Sunday, 23 March 2014

Diseconomies of Scale... and public services

'Small is beautiful' said EF Schumacher 
E. F. Schumacher - Wikipedia, the free encyclopedia
- who gave his name to the Schumacher College at Dartington, Totnes:
Environmental education, Sustainable education and Sustainable futures - Schumacher College

In other words, big is not necessarily beautiful - and costs of growing outweigh the benefits. 
This is called the 'diseconomies of scale':

Diseconomies Of Scale Definition | Investopedia
Diseconomies of scale - Wikipedia, the free encyclopedia
BBC - GCSE Bitesize: Diseconomies of scale

Locality, "the nationwide network for community-led organisations"
Locality home page « Locality
has come up with a report challenging the way in which local services are provided:

Diseconomies of scale

Locality, in partnership with Professor John Seddon of Vanguard, has published its ground-breaking research project challenging the assumption that ‘economies of scale’ are achieved in the running of public services.
The report “Saving money by doing the right thing: why ‘local by default’ must replace ‘diseconomies of scale’” reveals the potential to save in the region of £16 billion by improving services in communities.
It represents a staggering opportunity for the UK to re-organise public sector resources.

Our four key recommendations

• Local by default. Commissioning and delivering public services should take place at the neighbourhood level, as the default position, and any move to levels beyond the neighbourhood would need to be justified as exceptional.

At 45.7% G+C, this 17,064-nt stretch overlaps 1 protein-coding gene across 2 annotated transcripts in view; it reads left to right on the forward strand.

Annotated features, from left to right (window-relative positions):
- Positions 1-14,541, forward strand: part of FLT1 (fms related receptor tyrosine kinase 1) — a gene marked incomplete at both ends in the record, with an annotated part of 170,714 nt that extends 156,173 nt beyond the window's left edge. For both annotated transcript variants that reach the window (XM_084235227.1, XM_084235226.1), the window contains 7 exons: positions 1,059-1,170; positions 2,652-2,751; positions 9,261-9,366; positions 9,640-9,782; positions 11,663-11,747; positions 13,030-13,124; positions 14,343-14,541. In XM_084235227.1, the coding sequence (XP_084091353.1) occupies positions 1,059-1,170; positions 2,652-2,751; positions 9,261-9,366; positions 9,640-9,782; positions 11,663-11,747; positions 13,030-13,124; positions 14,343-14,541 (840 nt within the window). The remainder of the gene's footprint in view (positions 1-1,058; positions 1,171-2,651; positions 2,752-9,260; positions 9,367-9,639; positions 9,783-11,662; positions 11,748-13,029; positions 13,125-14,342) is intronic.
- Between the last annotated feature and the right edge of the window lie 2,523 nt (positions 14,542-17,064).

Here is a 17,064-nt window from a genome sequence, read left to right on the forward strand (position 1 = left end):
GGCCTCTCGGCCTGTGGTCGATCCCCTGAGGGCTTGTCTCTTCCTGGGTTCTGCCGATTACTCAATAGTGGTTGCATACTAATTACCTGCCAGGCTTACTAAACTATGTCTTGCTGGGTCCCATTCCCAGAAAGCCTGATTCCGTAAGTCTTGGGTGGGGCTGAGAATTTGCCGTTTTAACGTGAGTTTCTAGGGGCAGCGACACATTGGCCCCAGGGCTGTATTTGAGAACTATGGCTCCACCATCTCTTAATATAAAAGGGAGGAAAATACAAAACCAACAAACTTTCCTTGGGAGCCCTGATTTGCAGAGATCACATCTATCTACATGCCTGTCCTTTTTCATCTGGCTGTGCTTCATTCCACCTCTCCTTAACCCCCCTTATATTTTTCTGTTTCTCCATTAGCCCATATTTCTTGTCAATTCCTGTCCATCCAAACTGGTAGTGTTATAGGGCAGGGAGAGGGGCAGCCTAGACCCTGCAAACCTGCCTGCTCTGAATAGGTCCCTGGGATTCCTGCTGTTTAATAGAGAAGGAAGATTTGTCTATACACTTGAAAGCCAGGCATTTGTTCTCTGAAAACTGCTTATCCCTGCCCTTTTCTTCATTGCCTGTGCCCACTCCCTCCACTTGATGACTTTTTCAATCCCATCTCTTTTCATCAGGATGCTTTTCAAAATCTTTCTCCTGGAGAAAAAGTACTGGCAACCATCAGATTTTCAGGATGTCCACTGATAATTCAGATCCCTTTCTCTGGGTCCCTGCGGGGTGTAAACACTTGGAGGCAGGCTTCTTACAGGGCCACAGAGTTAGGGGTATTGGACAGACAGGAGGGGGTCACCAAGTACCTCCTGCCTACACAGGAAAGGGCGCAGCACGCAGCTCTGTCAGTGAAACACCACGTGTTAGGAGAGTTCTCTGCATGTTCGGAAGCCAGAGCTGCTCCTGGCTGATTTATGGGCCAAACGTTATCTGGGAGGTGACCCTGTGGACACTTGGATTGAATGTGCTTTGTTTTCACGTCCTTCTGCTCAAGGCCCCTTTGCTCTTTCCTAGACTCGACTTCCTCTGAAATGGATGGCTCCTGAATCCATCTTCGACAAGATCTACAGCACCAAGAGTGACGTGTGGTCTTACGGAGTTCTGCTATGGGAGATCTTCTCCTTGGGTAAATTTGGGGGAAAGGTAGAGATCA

• Help people to help themselves. People are the solutions not just the problems. This is a massive resource but all too often overlooked.
• Focus on purpose not outcomes. Predetermined output targets and even predetermined outcome targets start from the wrong place. A focus on underlying purpose is what will make the difference, especially if aligned as closely as possible to individual aspiration.
• Manage value not cost. When commissioners and managers try to drive down unit costs they end up with dysfunctional delivery that does not address the real problems, but pushes them elsewhere and ends up costing the public purse even more. The only way to drive down costs is by focusing on value. In other words, designing services that address problems early and always add value.

‘Economies of scale’ are failing us

The report challenges the widely accepted notion of ‘the economy of scale’ demonstrating how it leads to increased costs and escalating demand for services. It probes the heart of the debate about the future of public sector reform and contracting and points the way to alternative models of effective public service commissioning and delivery.
“The drive towards standardisation and larger and larger contracts has generated billions of pounds worth of unnecessary demand on public services, and has fed the monster of corporate greed. We must stop feeding this monster. And the way to do that is to abandon the false economy of scale ideology in favour of what we know delivers best, for people and for the pound in the public pocket: going local, putting the community in the driving seat, focusing on added value and tackling problems early on.” Steve Wyler, CEO Locality
Read the news story.
Read the diseconomies case studies, showing the human cost of failing public services: JakeRuth and Melvyn.
Read Neil Berry’s blog explaining the aims of the project and why he believes changes are urgently needed to commissioning and procurement.
Diseconomies of scale « Locality

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